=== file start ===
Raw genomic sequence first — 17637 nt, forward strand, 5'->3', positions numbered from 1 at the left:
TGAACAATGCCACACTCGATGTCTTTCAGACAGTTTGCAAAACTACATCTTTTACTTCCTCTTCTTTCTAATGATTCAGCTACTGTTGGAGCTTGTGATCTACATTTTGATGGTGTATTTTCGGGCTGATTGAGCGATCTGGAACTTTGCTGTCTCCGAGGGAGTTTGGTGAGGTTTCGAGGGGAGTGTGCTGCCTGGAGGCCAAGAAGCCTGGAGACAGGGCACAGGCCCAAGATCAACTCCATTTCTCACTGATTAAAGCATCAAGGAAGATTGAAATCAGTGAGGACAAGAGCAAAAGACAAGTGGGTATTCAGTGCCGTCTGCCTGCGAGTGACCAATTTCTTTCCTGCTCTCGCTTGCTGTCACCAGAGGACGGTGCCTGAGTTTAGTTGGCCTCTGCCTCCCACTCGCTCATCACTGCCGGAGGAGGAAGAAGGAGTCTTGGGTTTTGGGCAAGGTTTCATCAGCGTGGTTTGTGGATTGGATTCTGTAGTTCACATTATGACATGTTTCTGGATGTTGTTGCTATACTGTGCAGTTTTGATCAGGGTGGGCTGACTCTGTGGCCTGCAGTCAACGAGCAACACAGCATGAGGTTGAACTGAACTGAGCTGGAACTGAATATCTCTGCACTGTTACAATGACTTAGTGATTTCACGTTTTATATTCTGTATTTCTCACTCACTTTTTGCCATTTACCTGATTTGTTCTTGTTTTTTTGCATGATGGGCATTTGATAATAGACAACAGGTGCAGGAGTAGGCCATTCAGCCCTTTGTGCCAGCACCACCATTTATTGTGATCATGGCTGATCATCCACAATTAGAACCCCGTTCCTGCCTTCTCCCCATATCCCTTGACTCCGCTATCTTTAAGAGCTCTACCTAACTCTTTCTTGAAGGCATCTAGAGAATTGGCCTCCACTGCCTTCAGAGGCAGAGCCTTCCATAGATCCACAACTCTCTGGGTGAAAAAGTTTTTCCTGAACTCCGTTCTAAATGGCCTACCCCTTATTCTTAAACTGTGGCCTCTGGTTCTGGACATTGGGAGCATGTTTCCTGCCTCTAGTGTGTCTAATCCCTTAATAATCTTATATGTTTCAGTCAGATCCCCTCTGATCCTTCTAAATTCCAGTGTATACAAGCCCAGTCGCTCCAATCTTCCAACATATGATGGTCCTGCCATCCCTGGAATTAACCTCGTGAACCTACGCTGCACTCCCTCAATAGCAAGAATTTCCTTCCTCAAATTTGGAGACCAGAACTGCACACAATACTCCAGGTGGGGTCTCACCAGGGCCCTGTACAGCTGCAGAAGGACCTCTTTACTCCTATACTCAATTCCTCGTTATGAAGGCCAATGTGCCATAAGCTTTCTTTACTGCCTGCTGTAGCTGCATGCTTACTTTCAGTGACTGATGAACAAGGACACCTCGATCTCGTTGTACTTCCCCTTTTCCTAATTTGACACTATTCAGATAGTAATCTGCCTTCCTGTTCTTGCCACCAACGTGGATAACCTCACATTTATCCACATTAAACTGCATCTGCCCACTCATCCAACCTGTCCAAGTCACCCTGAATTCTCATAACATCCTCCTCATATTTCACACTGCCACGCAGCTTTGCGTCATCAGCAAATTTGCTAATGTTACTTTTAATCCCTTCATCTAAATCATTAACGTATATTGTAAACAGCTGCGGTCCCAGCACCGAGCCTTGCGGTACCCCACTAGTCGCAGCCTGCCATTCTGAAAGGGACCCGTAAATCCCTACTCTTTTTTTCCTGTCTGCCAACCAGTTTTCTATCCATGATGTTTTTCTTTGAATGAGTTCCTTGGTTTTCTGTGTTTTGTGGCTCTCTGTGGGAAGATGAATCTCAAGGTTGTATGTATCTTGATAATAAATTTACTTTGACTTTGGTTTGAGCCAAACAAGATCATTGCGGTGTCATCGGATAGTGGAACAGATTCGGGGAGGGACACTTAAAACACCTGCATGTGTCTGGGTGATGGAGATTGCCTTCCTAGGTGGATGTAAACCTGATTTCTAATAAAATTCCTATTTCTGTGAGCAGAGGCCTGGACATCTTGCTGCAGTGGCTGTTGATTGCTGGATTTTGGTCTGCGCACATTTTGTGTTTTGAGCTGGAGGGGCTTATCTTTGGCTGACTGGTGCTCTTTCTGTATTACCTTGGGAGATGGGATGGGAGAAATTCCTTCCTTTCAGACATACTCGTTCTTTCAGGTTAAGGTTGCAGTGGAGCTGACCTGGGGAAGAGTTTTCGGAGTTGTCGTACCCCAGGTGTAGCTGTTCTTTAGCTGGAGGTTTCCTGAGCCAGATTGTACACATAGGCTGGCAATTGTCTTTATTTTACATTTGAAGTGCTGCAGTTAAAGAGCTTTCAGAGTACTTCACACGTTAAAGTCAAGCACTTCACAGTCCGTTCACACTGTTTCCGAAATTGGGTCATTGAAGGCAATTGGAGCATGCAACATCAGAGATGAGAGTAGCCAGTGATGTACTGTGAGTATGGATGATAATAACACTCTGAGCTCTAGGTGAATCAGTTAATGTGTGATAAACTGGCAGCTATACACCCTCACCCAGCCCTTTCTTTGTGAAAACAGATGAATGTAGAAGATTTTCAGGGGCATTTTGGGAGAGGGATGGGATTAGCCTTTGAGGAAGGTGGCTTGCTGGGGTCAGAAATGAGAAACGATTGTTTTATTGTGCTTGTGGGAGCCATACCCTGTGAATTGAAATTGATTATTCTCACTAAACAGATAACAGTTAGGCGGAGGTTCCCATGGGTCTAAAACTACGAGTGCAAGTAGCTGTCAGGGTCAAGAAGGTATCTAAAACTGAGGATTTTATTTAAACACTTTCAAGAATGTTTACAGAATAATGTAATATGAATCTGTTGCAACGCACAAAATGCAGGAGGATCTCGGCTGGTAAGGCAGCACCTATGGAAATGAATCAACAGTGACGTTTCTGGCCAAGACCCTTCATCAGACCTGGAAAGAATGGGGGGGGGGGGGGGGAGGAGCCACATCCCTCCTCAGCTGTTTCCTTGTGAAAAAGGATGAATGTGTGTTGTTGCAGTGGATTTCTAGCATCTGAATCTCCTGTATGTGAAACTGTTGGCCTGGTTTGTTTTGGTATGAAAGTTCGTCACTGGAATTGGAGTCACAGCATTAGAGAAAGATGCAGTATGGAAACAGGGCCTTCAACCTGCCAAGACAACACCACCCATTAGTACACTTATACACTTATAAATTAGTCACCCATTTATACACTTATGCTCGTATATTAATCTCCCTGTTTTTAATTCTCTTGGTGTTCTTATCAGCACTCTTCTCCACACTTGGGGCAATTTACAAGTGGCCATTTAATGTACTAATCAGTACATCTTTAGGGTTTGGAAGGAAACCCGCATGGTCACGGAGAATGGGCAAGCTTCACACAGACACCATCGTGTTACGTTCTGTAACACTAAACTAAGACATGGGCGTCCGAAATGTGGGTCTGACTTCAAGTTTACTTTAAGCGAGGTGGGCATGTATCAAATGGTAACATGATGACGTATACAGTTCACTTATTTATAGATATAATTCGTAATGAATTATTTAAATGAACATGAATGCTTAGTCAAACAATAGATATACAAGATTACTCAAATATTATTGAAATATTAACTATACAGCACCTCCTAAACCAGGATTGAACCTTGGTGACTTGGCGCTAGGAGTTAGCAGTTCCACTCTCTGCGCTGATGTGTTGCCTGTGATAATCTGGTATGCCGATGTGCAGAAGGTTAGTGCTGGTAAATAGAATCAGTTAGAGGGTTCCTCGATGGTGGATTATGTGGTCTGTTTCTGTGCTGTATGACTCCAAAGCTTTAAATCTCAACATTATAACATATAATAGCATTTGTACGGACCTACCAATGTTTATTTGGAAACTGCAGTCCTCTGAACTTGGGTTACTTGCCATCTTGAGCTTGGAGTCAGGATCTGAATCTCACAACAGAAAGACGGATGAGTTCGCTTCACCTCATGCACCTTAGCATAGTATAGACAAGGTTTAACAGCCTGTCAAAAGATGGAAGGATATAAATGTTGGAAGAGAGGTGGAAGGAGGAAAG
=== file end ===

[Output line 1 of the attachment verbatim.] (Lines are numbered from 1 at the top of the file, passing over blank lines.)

Raw genomic sequence first — 17637 nt, forward strand, 5'->3', positions numbered from 1 at the left: